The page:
1. ^ Fagan, Sean (2005-01-16). "George Lovejoy". Archived from the original on 2010-12-31. Retrieved 2011-01-01. "[George Lovejoy] coined the expression 'Rugby League – The Greatest Game of All'" 
  2. ^ Grasso, Robert (2008-07-28). "Simply a mess: rugby league now the game forgotten by all". SBS World News (Australia: SBS). Archived from the original on 2010-12-31. Retrieved 2010-08-28. 
  3. ^ Collins, Tony (1998). Rugby's great split: class, culture, and the origins of Rugby League football. Routledge. ISBN 0714648671, 9780714648675. 
  4. ^ RLEF. "What is Rugby League?". Rugby League European Federation. Retrieved 2009-07-28. 
  5. ^ a b c d Dept. Recreation and Sport. "Dimensions for Rugby League". Government of Western Australia. Archived from the original on 2010-12-31. Retrieved 2009-07-28. 
  6. ^ Middleton, David (2008-03). League of Legends: 100 Years of Rugby League in Australia. National Museum of Australia. pp. 27. ISBN 9781876944643. Archived from the original on 2010-12-31. , quote: "When rugby league cast itself free of an arrogant rugby union 100 years ago, it did so with a sense of re-invention. It was not just about creating better conditions for the players but about striving to produce a better game; a more entertaining brand that would appeal to the masses."
  7. ^ Meares, Peter (2003). Legends of Australian sport: The Inside Story. Australia: University of Queensland Press. pp. 132. ISBN 0702234109, 9780702234101. 
  8. ^ Why Rugby League? at Crusaders Rugby League website
  9. ^ Spracklen, Karl (2001). 'Black Pearl, Black Diamonds' Exploring racial identities in rugby league. Routledge. pp. 72. ISBN 0415246296, 9780415246293. 
  10. ^ Fagan, Sean (2008). League of Legends: 100 Years of Rugby League in Australia. National Museum of Australia. pp. vii. ISBN 9781876944643. 
  11. ^ Groeneveld, Margaret (2007). Matters of the heart: The business of English rugby league. Berghahn Books. pp. 27. ISBN 184545054X, 9781845450540. 
  12. ^ Tony Collins, Rugby League in Twentieth Century Britain (2006), p.6
  13. ^ Tony Collins, Rugby League in Twentieth Century Britain, p.5 (2006)
  14. ^ Tony Collins, Rugby League in Twentieth Century Britain (2006), p.6, quote:"in 1906 the number of players in a team was reduced to thirteen and an orderly play-the-ball, whereby a tackled player had to get to his feet and roll the ball behind him with his foot, was introduced. These two changes completed the break from the playing rules of rugby union and marked the birth of rugby league as a distinct sport with its own unique rules".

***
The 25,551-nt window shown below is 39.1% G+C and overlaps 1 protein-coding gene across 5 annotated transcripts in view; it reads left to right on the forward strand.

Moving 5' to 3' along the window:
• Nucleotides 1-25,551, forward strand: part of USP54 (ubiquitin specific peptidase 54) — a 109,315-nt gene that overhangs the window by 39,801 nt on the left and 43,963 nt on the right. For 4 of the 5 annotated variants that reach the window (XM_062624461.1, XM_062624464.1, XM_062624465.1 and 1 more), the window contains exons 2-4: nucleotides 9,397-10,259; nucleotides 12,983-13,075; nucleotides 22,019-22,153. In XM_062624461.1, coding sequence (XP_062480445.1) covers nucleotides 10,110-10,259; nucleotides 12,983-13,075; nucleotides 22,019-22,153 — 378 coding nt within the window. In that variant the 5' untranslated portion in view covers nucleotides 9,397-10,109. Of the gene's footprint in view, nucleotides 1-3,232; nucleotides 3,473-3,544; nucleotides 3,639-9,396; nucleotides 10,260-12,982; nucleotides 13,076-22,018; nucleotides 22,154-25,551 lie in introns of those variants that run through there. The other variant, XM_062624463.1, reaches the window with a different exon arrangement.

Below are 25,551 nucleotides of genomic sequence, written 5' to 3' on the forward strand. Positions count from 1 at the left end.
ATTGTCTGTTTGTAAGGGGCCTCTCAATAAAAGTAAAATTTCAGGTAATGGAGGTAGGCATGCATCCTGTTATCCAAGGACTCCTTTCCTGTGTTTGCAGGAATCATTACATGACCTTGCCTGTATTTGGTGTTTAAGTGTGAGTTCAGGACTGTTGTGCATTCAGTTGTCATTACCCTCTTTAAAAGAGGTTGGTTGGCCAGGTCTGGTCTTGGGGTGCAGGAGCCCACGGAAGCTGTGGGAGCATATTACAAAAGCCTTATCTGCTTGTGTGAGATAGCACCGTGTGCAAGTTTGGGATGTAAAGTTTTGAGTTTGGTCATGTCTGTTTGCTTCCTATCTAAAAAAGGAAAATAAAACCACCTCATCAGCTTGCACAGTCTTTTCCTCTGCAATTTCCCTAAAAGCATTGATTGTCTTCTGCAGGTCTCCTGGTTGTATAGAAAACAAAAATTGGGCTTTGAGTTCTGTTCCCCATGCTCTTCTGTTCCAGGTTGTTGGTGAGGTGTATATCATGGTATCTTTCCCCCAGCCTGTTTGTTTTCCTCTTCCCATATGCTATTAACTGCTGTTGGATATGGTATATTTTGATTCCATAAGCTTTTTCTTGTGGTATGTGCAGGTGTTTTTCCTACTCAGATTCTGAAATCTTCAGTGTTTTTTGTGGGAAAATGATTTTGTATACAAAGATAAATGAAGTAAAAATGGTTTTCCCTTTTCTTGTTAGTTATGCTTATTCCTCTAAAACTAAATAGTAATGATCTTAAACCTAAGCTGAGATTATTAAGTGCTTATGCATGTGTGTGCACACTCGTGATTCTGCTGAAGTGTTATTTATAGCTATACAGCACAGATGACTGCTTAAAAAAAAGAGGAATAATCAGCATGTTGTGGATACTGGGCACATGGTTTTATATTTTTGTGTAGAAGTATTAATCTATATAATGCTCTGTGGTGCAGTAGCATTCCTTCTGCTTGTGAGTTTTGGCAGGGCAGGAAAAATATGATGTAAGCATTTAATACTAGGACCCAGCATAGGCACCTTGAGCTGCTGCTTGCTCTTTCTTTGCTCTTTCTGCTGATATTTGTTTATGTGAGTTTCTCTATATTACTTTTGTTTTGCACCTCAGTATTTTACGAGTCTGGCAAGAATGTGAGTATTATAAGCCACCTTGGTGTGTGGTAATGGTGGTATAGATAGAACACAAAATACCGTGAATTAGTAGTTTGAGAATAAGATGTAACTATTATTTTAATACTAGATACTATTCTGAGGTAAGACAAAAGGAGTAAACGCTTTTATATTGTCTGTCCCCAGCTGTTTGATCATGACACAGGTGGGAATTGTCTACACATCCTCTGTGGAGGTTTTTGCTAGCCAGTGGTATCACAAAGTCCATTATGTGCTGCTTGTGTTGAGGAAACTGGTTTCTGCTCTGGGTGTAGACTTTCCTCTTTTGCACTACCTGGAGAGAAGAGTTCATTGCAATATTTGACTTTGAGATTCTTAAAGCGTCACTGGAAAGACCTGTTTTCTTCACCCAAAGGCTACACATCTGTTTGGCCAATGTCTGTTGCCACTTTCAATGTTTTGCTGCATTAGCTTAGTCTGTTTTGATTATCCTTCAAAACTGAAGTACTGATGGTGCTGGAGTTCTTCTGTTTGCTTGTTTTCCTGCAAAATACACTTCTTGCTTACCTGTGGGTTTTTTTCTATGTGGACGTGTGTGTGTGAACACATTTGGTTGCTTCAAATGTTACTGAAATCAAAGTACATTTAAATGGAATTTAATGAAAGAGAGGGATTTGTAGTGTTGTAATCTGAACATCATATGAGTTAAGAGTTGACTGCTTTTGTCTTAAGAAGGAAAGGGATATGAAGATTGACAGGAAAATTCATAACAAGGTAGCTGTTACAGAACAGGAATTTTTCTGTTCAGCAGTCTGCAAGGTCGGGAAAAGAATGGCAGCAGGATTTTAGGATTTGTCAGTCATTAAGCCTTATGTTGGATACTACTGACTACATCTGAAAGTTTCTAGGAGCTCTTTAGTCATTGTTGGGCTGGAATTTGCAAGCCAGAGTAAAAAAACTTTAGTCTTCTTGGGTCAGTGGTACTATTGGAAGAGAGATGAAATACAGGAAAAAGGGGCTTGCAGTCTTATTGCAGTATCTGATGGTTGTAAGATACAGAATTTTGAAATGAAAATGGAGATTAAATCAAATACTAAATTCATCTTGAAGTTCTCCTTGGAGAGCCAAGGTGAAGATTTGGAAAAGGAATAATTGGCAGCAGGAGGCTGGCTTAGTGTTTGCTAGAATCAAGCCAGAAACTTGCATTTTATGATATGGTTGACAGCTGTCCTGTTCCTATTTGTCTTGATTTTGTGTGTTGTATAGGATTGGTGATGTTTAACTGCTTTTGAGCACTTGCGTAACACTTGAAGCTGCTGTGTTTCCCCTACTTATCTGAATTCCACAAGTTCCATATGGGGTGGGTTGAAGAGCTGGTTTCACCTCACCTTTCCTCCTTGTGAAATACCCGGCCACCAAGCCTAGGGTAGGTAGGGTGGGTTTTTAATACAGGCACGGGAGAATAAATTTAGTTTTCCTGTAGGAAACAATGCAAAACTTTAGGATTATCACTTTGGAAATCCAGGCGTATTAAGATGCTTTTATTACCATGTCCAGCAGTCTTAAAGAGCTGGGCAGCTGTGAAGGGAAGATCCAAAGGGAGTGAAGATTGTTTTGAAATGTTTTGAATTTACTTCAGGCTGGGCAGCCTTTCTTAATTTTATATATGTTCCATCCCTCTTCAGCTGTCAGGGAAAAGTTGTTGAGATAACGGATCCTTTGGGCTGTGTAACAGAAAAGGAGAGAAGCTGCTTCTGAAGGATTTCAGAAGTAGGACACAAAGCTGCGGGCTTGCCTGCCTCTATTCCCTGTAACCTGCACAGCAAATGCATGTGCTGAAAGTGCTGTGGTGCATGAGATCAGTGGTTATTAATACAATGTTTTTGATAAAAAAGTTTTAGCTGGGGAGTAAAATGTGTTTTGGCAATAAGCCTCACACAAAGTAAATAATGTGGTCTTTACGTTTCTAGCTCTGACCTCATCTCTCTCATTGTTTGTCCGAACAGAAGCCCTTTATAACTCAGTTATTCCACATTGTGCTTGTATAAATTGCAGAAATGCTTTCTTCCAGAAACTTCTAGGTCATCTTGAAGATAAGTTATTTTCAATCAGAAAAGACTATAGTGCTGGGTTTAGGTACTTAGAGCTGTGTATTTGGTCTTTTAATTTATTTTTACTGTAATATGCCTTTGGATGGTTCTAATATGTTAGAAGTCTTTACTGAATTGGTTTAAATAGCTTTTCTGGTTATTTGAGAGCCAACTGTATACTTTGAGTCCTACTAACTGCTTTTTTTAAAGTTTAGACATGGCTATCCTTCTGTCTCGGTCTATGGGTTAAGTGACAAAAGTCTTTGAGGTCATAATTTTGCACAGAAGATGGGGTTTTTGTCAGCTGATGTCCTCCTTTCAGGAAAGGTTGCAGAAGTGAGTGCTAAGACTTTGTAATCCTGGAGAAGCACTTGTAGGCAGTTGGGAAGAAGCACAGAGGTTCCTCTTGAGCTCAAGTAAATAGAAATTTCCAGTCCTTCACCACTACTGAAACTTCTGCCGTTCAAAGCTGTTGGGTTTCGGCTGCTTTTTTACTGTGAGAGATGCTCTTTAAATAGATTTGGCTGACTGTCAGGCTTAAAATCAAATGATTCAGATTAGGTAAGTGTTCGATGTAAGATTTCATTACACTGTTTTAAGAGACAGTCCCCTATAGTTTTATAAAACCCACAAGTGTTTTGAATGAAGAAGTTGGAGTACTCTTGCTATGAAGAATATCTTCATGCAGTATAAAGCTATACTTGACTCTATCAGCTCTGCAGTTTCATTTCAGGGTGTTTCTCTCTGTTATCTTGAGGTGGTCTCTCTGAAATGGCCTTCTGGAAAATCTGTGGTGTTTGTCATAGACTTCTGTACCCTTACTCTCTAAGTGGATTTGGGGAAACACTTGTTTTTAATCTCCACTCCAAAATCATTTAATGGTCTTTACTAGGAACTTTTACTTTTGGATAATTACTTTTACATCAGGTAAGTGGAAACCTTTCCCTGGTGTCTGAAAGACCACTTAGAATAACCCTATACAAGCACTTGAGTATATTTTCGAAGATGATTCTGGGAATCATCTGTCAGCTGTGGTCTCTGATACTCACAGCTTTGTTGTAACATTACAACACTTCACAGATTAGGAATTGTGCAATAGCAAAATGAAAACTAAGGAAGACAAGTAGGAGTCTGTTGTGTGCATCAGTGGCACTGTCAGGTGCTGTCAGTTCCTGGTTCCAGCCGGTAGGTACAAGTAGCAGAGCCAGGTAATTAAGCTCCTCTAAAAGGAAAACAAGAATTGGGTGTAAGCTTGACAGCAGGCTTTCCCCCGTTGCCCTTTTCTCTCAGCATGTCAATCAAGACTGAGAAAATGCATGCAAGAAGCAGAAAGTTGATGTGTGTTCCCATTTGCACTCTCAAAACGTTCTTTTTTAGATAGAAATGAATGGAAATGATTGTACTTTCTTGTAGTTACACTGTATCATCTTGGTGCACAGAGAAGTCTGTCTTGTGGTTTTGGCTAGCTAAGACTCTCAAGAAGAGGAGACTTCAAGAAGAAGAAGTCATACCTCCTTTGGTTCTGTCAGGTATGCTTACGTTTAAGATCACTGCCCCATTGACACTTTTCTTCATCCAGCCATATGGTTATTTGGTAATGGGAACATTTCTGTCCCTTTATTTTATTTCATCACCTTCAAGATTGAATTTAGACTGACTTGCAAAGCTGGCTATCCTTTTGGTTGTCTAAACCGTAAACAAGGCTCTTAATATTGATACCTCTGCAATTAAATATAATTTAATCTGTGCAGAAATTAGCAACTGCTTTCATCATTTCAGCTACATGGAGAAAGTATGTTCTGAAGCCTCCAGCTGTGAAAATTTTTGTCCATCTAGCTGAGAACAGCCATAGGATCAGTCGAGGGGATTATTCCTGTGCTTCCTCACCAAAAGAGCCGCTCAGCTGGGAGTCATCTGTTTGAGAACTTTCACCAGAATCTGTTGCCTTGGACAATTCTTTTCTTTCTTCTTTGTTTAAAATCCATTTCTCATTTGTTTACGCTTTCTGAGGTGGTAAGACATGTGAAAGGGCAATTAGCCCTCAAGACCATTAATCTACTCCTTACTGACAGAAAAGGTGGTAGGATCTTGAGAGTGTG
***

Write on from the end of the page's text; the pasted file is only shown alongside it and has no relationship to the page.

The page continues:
15. ^ a b Baker, Andrew (1995-08-20). "100 years of rugby league: From the great divide to the Super era". Independent, The (London: Retrieved 2009-09-25. 
  16. ^ Jupp, James (2001). The Australian People: An Encyclopedia of the Nation, Its People and Their Origins. Cambridge University Press. pp. 342 & 343. ISBN 0521807891, 9780521807890. 
  17. ^ Collins, Tony (2006-04-18). Rugby League in Twentieth Century Britain (1 ed.). Routledge. pp. 113–114. ISBN 978-0415396158. 
  18. ^ "Rugby League Attendances 1957–2010". 2010. 
  19. ^ Newstalk ZB (2009-12-21). "League becomes Australia's top sport". TVNZ (New Zealand: Television New Zealand Limited). Retrieved 2009-12-24. 
  20. ^ Masters, Roy (2010). "Rugby League Ratings". The Sydney Morning Herald. 
  21. ^ "Season Summary". Rugby League Tables. Retrieved 2010-04-07. 
  22. ^ "Stats Insider: Grand Final by the numbers". (Australia: NRL.COM and Telstra Corporation Pty Ltd.). 28 September 2010. Retrieved 21 September 2010. 
  23. ^ 'history of the sport' in 1996, theRFL, 
  24. ^ 'rugby league playing guide' squad numbers, This is rugby, [dead link]
  25. ^ "League rule changes for 2008". (League Unlimited). Retrieved 2009-06-18. 
  26. ^
  27. ^ Wilde, Charles (2007). "'Turning sex into a game': Gogodala men's response to the AIDS epidemic and condom promotion in rural Papua New Guinea".;col1. Retrieved 2009-07-04. 
  28. ^ ref>
  29. ^
  30. ^
  31. ^
  32. ^
  33. ^
  34. ^
  35. ^
  36. ^
  37. ^ Wilson, Andy (2008-11-22). "Rugby league World Cup final: New Zealand end Australia invincibility with 34–20 win". London: Retrieved 2009-07-04. 
  38. ^ David Rowe, 'Rugby League in Australia: the Super League Saga', Journal of Sport & Social Issues, Vol. 21, No. 2, pp. 221–226 (1997)
  39. ^ Woods, Dave (2008-12-14). "Interest growing in Conference". BBC Sport. Retrieved 2008-12-14. 
  40. ^ "Rugby League Activity". Active Surrey. 2008-12-14. Retrieved 2008-12-14. 
  41. ^ "Engage Super League Attracts Strong Viewing in 2008". Rugby Football League. 2008-12-14. Retrieved 2008-12-14. 
  42. ^ a b "National Campaign Launched". England Rugby League. 2008-12-14. Retrieved 2008-12-14. 
  43. ^ a b c Schofield, Hugh (2002-10-08). "French rugby league fights for rights". (BBC News). Retrieved 2009-07-18. 
  44. ^ "Rugby League Planet – 1954 Rugby League World Cup". Retrieved 2009-07-18. 
  45. ^ "Rugby League Planet – 1968 Rugby League World Cup". Retrieved 2009-07-18. 
  46. ^ "Step Back in Time: Catalans (H)". ( Retrieved 2009-07-18. 
  47. ^ "French join Super League". (BBC Sport). 2004-05-26. Retrieved 2009-07-18. 
  48. ^
  49. ^
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Further reading

External links